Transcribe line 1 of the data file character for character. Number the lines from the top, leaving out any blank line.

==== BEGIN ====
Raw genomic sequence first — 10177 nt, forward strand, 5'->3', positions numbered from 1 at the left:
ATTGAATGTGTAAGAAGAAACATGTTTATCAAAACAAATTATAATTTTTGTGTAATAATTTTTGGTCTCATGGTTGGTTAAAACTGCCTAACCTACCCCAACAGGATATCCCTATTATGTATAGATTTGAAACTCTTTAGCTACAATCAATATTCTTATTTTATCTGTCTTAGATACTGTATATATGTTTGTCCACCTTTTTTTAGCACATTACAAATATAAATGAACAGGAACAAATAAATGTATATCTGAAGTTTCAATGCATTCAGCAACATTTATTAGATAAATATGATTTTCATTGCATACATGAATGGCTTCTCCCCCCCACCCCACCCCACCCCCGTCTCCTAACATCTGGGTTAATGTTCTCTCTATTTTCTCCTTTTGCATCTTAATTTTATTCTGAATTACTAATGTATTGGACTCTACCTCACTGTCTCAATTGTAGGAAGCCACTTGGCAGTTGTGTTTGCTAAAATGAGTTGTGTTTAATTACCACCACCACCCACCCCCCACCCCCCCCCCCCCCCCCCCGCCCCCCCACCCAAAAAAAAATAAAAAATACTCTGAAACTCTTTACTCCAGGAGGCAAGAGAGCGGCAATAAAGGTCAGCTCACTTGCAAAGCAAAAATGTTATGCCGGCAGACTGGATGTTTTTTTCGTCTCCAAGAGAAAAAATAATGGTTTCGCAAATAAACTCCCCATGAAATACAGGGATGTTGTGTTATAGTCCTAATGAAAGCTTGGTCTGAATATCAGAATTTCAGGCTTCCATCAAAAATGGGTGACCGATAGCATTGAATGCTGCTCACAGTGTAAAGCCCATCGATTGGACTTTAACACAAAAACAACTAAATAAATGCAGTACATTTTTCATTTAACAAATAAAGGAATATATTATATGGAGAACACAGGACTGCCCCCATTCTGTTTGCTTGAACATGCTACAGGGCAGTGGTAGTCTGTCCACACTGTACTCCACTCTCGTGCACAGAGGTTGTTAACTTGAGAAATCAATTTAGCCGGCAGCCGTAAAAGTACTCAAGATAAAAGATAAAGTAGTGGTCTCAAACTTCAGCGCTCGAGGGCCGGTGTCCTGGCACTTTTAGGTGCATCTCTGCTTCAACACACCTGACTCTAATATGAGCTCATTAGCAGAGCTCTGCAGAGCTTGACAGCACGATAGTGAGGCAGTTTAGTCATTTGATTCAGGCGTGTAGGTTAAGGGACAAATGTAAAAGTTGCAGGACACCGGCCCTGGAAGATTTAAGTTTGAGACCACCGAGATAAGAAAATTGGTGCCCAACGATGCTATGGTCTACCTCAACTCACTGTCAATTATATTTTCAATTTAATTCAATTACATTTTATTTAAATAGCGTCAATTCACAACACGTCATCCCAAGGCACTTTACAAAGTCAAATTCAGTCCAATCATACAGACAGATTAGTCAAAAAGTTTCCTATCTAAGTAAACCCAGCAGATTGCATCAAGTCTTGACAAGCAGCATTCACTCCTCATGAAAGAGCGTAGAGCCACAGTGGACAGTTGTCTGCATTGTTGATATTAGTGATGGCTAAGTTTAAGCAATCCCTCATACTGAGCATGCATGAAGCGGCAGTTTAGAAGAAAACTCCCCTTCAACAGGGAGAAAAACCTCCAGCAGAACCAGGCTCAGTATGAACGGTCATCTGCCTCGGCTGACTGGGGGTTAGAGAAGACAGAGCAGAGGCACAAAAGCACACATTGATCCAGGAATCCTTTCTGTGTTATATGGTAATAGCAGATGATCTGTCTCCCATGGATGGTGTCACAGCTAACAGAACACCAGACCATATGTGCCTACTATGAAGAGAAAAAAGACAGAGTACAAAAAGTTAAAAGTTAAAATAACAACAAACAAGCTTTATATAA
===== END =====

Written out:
Raw genomic sequence first — 10177 nt, forward strand, 5'->3', positions numbered from 1 at the left: